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ACLU condemns Emanuel’s plan as ‘hostile to police reform’

The Chicago Police Department logo | File photo

Mayor Rahm Emanuel’s plan to have an independent monitor oversee the Chicago Police Department was condemned Wednesday as a “non-starter” and “hostile to police reform.”

The American Civil Liberties Union of Illinois demanded that Emanuel honor the commitment he made in January to negotiate “oversight by the federal judiciary.”

ACLU spokesman Ed Yohnka was asked whether the group was merely condemning the mayor’s plan or threatening to go to court to force Emanuel to negotiate a consent decree.

“We haven’t made a final decision on that. But we’re looking at every option,” Yohnka said.

The former head of the Civil Rights Division at the Department of Justice under President Obama agreed with the ACLU.

“History has demonstrated that memoranda of agreement, which are not court-enforceable, are not robust enough to remedy longstanding problems,” said Vanita Gupta, who is now president and CEO of The Leadership Conference on Civil and Human Rights.

Vanita Gupta (left), shown with then- Attorney General Loretta Lynch, said a court-enforced consent decree is the best way to ensure true reform at the Chicago Police Department. | Associated Press file photo
Vanita Gupta (left), shown with then- Attorney General Loretta Lynch, said a court-enforced consent decree is the best way to ensure true reform at the Chicago Police Department. | Associated Press file photo

“Given the size of the Chicago Police Department and the severity of the accountability and use of force problems that were thoroughly documented in the findings report, a memorandum of agreement in this matter will become yet another set of recommendations for the Chicago Police Department that will have no teeth.”

Earlier Wednesday, the ACLU had issued a news release reacting to the proposal.

“The only real path to police reform in Chicago is through a consent decree overseen by a federal judge,” Karen Sheley, director of the ACLU’s of Illinois Police Practices Project, was quoted saying in that release. “The city is proposing to sign a set of promises with a DOJ that is hostile to real police reform. … This proposal is a non-starter for anyone committed to real reform of Chicago’s broken system of policing.”

Although Chicago has cited Cincinnati as a model, Sheley noted that stakeholders there “had a seat at the table throughout the process and were able to enforce the agreement in federal court.”

That’s not what happened in Chicago. The Emanuel administration and the Department of Justice have been negotiating privately for months. The city’s announcement late Friday that an agreement was in the works blindsided police reform advocates.

Emanuel’s communications director Adam Collins issued an emailed statement Wednesday calling the ACLU’s critique a distraction. “This is a discussion about a framework when the discussion should be about the substantive reforms,” he wrote.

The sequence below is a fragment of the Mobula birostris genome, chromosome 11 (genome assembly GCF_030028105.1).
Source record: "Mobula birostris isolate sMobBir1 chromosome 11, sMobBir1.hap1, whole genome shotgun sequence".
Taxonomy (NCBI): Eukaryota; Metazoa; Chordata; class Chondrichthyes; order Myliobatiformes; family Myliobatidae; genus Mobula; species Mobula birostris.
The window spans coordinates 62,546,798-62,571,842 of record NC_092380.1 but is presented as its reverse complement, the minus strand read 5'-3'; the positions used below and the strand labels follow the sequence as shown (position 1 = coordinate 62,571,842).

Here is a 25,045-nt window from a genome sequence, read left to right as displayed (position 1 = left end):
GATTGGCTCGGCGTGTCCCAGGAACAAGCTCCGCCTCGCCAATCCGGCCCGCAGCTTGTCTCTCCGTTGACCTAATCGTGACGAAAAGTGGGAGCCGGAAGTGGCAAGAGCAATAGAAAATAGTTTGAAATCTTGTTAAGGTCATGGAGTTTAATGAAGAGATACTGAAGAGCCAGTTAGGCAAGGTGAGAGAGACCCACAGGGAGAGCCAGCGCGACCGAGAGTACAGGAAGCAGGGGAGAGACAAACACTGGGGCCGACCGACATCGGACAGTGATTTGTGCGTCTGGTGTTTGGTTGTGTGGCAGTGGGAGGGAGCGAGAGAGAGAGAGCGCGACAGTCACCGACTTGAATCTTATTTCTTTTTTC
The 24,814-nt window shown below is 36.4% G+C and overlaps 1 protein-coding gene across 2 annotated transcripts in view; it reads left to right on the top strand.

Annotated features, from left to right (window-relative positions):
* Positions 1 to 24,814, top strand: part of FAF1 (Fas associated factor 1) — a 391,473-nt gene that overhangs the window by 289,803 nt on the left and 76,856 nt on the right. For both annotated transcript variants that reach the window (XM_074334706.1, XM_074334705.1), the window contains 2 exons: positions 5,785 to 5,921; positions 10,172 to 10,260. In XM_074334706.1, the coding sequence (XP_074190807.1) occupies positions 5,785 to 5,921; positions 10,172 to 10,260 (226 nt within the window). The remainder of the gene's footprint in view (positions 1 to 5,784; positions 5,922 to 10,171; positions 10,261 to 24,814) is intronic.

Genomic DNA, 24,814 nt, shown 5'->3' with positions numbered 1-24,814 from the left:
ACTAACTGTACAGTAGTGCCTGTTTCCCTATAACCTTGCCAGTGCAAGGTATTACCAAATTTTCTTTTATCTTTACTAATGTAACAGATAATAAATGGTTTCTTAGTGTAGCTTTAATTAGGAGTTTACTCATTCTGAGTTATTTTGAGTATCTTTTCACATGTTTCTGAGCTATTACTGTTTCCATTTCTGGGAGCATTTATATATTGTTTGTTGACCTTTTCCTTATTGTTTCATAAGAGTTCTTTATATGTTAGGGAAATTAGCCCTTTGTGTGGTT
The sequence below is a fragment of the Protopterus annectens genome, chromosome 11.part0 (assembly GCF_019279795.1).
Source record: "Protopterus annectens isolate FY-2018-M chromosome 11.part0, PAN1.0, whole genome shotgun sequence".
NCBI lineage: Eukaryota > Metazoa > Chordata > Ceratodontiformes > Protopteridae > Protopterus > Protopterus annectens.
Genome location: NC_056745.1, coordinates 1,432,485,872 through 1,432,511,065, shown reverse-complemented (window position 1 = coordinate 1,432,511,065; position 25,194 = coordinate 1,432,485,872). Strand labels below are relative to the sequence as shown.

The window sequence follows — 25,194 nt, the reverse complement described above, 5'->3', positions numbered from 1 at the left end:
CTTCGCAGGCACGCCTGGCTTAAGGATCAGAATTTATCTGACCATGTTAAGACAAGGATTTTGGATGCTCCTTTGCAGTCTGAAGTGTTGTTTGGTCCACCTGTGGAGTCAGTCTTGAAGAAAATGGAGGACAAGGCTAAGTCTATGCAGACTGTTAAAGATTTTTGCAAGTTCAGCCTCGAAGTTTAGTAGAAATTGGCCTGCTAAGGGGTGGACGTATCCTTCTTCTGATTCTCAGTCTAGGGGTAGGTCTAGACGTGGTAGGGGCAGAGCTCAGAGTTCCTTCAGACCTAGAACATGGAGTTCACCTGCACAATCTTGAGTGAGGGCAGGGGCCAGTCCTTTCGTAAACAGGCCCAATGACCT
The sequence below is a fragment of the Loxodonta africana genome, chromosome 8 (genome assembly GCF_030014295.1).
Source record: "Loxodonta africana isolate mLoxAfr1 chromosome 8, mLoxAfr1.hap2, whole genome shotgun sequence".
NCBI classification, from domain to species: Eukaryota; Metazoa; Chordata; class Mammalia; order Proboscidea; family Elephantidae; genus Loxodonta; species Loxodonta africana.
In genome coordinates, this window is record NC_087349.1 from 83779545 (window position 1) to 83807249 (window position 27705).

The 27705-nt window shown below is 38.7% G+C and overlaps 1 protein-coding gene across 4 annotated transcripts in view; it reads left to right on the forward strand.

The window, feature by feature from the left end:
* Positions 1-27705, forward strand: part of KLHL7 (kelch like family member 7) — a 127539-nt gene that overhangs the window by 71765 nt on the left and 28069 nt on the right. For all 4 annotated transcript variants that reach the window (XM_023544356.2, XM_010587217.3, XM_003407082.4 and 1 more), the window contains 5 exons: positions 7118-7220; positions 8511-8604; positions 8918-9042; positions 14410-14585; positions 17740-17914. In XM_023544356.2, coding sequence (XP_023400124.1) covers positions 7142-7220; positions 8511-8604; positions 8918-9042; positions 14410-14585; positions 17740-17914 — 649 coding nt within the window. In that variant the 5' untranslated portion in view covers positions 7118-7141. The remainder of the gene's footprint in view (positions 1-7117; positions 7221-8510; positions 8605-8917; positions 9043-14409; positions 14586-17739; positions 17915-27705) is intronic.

Also Wednesday, President Donald Trump’s Justice Department issued its first public comment about the proposed memorandum of agreement.

“The City of Chicago sent the Justice Department their proposed memorandum of understanding last week,” Justice Department spokesman Devin O’Malley said. “There is no agreement at this time. We look forward to working with the City to finding a resolution that promotes public safety and protects civil rights.”

Trump campaigned, with support from the national FOP, on a law-and-order promise to take the shackles off police officers and return to stop-and-frisk policing.

In April, Attorney General Jeff Sessions dealt what appeared to be a death blow to Emanuel’s January commitment to negotiate a court-enforced consent decree culminating in the hiring of a federal monitor to make certain police reforms are implemented in a timely fashion. It came in a two-page Justice Department memo ordering underlings to “immediately review all department activities,” including “contemplated consent decrees” with local law enforcement agencies.

The Emanuel administration has refused to release the memorandum of agreement pending approval from the DOJ.

Earlier this week, top mayoral aides acknowledged that the memorandum of agreement codifies the 2017 commitments already made and included in the Chicago Police Department’s so-called “Framework for Reform” and gives the city “a specific period of time to create a work plan for years two and three.”

If the Police Department “materially breaches” the agreement, the independent monitor can “publicly make a finding of that breach and DOJ can go into federal court to enforce the terms of the agreement through a federal lawsuit,” a top mayoral aide said.

But, both Emanuel aides argued that it’s unlikely to come to that.

“If it rises to the level of a breach, the monitor can give the city the opportunity to fix it. We would have to lay out exactly what we are doing in terms of devoting the necessary resources so you avoid it getting to the point of having to go into court,” one Emanuel aide said.